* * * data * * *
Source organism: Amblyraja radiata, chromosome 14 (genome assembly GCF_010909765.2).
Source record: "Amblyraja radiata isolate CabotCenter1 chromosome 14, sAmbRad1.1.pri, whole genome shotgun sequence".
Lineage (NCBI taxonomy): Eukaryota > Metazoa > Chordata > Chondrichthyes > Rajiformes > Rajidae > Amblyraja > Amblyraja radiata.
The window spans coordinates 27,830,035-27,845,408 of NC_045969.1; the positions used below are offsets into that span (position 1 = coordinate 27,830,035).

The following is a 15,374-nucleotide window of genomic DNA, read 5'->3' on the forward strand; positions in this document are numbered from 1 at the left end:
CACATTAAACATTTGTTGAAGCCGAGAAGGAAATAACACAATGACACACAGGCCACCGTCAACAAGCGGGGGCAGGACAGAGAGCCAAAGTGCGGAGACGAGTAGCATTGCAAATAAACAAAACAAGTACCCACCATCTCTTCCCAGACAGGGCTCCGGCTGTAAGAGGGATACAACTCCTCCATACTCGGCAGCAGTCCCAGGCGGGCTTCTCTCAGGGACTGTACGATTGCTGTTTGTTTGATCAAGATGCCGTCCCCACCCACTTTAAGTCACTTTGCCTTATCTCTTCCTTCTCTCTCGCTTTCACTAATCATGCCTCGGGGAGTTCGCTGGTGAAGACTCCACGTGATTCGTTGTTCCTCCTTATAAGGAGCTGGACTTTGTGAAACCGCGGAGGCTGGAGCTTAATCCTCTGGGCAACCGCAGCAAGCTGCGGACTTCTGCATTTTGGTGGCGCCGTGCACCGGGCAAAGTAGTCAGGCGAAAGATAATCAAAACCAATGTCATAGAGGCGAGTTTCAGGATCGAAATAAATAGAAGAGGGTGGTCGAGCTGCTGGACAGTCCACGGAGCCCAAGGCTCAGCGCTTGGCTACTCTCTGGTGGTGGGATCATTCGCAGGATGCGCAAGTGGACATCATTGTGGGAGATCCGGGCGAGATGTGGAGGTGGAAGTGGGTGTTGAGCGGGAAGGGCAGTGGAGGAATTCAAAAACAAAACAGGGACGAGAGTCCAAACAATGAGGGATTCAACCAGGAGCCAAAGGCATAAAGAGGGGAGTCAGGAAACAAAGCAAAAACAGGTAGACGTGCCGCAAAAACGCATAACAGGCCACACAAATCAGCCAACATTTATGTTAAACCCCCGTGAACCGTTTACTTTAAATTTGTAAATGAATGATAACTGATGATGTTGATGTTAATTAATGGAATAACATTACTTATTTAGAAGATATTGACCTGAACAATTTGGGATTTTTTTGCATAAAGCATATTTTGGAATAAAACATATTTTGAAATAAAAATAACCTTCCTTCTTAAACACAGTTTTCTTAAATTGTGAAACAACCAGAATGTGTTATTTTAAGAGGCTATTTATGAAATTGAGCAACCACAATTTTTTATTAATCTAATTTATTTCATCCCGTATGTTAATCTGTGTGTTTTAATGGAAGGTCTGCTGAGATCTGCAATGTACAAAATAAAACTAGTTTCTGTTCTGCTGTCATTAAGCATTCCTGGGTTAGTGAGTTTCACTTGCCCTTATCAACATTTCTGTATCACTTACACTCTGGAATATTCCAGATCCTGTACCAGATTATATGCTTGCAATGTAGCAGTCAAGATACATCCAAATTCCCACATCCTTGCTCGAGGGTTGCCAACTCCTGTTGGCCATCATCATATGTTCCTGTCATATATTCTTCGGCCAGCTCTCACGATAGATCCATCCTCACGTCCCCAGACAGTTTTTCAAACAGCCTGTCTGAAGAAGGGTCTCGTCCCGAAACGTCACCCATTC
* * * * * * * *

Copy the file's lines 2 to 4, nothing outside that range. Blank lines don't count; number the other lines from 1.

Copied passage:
Source record: "Amblyraja radiata isolate CabotCenter1 chromosome 14, sAmbRad1.1.pri, whole genome shotgun sequence".
Lineage (NCBI taxonomy): Eukaryota > Metazoa > Chordata > Chondrichthyes > Rajiformes > Rajidae > Amblyraja > Amblyraja radiata.
The window spans coordinates 27,830,035-27,845,408 of NC_045969.1; the positions used below are offsets into that span (position 1 = coordinate 27,830,035).